Atheist group sues over religious electioneering

Associated Press Modified: November 15, 2012 at 12:01 pm •  Published: November 15, 2012
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MADISON, Wis. (AP) — A federal lawsuit filed by a Wisconsin-based group representing atheists and agnostics argues that the Internal Revenue Service is violating the U.S. Constitution by allowing tax-exempt churches and religious organizations to get involved in political campaigns.

The Freedom from Religion Foundation argues that churches and other religious organizations have become increasingly more involved in political campaigns, "blatantly and deliberately flaunting the electioneering restrictions."

Its lawsuit filed Wednesday in U.S. District Court in Madison argues that the IRS is not enforcing the federal tax code, which prohibits tax-exempt religious organizations from electioneering. Not enforcing it is a violation of the establishment clause of the First Amendment and a violation of equal protection rights because the same preferential treatment is not provided to other tax-exempt organizations such as the Freedom from Religion Foundation, the lawsuit contends.

The lawsuit, which was filed against IRS Commissioner Doug Shulman, asks that the court order Shulman to initiate enforcement of the electioneering restrictions against churches and religious organizations.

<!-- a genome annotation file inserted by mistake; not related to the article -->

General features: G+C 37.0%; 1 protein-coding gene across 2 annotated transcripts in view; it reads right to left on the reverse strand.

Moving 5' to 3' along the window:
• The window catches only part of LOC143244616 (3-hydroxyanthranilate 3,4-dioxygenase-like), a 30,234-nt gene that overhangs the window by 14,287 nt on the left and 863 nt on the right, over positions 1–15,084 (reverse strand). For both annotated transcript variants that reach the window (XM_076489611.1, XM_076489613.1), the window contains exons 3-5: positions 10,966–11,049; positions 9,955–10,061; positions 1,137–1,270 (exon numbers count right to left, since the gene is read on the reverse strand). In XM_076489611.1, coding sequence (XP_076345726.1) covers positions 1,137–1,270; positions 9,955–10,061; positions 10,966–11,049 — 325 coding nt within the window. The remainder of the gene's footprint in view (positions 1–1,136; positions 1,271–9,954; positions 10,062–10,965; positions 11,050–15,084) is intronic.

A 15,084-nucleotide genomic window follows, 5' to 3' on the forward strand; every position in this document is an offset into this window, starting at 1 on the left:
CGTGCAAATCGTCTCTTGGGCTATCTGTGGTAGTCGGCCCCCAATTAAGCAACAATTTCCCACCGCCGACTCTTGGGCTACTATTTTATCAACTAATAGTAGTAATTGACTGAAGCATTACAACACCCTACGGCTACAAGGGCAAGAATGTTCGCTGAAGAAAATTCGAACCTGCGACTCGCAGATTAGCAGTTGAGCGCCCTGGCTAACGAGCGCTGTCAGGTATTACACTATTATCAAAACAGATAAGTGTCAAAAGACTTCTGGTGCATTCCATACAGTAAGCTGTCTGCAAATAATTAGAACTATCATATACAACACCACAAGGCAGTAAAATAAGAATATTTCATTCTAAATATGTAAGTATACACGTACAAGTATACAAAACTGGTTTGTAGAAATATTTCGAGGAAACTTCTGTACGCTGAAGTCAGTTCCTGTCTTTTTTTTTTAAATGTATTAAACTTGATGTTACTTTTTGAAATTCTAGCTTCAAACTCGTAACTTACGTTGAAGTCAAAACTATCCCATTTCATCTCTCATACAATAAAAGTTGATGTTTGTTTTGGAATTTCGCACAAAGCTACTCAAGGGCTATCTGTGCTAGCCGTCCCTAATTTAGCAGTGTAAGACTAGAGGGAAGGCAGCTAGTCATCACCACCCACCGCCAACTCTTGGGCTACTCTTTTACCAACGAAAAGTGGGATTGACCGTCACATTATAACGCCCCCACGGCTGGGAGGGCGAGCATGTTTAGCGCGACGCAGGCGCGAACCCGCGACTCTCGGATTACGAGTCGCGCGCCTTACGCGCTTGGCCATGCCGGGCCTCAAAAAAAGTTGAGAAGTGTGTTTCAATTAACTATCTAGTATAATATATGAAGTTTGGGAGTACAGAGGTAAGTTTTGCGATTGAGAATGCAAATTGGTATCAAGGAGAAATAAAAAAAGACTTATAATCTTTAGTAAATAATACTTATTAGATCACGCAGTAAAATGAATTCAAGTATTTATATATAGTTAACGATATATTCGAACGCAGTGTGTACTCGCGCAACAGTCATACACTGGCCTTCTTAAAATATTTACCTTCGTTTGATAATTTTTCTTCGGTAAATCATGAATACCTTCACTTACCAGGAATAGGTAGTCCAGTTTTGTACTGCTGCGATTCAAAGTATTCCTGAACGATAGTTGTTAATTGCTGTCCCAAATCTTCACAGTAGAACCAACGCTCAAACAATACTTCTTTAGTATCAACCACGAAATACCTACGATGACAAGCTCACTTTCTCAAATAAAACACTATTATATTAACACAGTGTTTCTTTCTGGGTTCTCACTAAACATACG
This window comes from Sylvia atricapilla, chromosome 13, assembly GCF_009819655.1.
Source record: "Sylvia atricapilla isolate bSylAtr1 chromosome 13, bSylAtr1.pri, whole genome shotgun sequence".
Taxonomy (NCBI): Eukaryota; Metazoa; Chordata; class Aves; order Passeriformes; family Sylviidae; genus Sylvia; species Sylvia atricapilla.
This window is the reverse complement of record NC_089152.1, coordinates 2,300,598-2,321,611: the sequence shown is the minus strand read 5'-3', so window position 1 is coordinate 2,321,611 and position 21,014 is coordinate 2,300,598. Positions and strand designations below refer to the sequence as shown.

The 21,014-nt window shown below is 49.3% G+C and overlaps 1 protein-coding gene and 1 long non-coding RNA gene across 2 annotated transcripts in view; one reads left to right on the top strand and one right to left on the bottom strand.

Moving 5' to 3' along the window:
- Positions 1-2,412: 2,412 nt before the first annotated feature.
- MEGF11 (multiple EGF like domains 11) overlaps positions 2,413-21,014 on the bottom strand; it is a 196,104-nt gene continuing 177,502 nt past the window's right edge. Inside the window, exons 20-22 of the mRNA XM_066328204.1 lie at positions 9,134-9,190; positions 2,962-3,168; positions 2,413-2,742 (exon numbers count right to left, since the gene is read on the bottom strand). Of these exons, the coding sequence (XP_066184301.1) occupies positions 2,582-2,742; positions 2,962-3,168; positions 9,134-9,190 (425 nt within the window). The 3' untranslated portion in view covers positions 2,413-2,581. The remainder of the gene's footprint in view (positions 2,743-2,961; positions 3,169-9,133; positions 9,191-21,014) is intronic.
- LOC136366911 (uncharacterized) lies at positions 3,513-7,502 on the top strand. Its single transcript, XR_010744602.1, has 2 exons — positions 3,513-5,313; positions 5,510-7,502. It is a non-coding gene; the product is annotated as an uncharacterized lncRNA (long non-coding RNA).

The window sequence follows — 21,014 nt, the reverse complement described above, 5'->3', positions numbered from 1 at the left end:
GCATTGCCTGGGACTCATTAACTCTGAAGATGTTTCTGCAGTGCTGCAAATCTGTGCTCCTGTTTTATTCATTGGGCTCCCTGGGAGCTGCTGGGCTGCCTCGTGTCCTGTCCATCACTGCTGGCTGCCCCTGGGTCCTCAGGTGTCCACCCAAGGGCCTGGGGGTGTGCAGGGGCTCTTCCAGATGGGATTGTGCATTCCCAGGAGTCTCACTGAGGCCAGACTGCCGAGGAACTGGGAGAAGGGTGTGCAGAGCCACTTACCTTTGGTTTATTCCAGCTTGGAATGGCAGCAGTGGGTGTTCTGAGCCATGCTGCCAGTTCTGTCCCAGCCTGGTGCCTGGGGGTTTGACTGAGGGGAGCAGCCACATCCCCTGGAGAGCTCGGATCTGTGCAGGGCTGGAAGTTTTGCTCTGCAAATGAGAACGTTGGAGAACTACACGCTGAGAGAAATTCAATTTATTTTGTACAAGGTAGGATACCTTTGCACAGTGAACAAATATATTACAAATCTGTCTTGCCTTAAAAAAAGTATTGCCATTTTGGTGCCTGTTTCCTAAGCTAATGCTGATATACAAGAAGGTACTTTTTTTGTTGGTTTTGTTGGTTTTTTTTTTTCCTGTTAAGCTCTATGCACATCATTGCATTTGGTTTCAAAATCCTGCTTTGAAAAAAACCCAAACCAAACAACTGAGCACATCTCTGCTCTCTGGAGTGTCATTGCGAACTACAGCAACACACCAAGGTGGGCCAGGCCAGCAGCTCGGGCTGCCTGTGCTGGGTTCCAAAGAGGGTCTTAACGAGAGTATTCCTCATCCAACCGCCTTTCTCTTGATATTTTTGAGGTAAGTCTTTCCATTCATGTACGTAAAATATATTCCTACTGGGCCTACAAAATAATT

It also asks that the IRS initiate legal action against any churches or religious organizations that are believed to be violating the restrictions.

Churches and religious organizations obtain a significant benefit from their tax-exempt status while also being able to engage in electioneering that other similar tax-exempt organizations do not do, the lawsuit argues.

A spokesman for the IRS in Wisconsin declined to comment.

The lawsuit cites full-page ads run this fall in the New York Times and other newspapers by the Billy Graham Evangelistic Association that featured a photo of renowned evangelist Billy Graham urging Americans to vote along biblical principles. Graham met in October with Mitt Romney and pledged to do "all I can" to help the Republican presidential nominee.

The lawsuit also refers to an order from Roman Catholic Bishop Daniel Jenky of Peoria, Ill., requiring all the priests in his diocese to read a statement urging Catholics to vote and stating that, "Catholic politicians, bureaucrats, and their electoral supporters who callously enable the destruction of innocent human life in the womb also thereby reject Jesus as their Lord."

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